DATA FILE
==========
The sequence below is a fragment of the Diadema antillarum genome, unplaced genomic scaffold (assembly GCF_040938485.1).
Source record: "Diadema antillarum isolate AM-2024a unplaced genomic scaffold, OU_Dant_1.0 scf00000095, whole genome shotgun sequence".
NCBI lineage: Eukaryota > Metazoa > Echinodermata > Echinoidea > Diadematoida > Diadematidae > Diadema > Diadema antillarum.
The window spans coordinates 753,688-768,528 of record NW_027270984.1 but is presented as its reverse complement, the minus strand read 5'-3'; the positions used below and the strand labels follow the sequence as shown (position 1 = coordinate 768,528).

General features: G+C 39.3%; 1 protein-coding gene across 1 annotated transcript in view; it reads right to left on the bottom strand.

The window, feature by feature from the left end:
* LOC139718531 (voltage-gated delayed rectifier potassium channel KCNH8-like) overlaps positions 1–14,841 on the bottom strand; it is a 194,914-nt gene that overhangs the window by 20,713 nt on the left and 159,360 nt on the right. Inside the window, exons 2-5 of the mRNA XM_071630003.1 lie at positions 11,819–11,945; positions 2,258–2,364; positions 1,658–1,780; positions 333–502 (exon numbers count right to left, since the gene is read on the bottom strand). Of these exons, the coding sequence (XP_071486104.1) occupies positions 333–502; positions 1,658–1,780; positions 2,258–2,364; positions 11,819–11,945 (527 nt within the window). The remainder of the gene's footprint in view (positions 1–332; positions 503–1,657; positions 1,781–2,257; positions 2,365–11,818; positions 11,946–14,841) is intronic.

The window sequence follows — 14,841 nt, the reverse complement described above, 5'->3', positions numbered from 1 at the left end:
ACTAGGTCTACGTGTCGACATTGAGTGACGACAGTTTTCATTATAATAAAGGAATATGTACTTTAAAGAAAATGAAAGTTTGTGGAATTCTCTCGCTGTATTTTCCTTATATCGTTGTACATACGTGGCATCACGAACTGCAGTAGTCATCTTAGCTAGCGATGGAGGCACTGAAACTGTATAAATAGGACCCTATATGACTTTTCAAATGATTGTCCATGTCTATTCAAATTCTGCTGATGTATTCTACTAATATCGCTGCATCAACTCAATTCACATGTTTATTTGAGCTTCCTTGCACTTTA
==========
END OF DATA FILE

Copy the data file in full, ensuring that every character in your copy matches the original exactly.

The sequence below is a fragment of the Diadema antillarum genome, unplaced genomic scaffold (assembly GCF_040938485.1).
Source record: "Diadema antillarum isolate AM-2024a unplaced genomic scaffold, OU_Dant_1.0 scf00000095, whole genome shotgun sequence".
NCBI lineage: Eukaryota > Metazoa > Echinodermata > Echinoidea > Diadematoida > Diadematidae > Diadema > Diadema antillarum.
The window spans coordinates 753,688-768,528 of record NW_027270984.1 but is presented as its reverse complement, the minus strand read 5'-3'; the positions used below and the strand labels follow the sequence as shown (position 1 = coordinate 768,528).

General features: G+C 39.3%; 1 protein-coding gene across 1 annotated transcript in view; it reads right to left on the bottom strand.

The window, feature by feature from the left end:
* LOC139718531 (voltage-gated delayed rectifier potassium channel KCNH8-like) overlaps positions 1–14,841 on the bottom strand; it is a 194,914-nt gene that overhangs the window by 20,713 nt on the left and 159,360 nt on the right. Inside the window, exons 2-5 of the mRNA XM_071630003.1 lie at positions 11,819–11,945; positions 2,258–2,364; positions 1,658–1,780; positions 333–502 (exon numbers count right to left, since the gene is read on the bottom strand). Of these exons, the coding sequence (XP_071486104.1) occupies positions 333–502; positions 1,658–1,780; positions 2,258–2,364; positions 11,819–11,945 (527 nt within the window). The remainder of the gene's footprint in view (positions 1–332; positions 503–1,657; positions 1,781–2,257; positions 2,365–11,818; positions 11,946–14,841) is intronic.

The window sequence follows — 14,841 nt, the reverse complement described above, 5'->3', positions numbered from 1 at the left end:
ACTAGGTCTACGTGTCGACATTGAGTGACGACAGTTTTCATTATAATAAAGGAATATGTACTTTAAAGAAAATGAAAGTTTGTGGAATTCTCTCGCTGTATTTTCCTTATATCGTTGTACATACGTGGCATCACGAACTGCAGTAGTCATCTTAGCTAGCGATGGAGGCACTGAAACTGTATAAATAGGACCCTATATGACTTTTCAAATGATTGTCCATGTCTATTCAAATTCTGCTGATGTATTCTACTAATATCGCTGCATCAACTCAATTCACATGTTTATTTGAGCTTCCTTGCACTTTA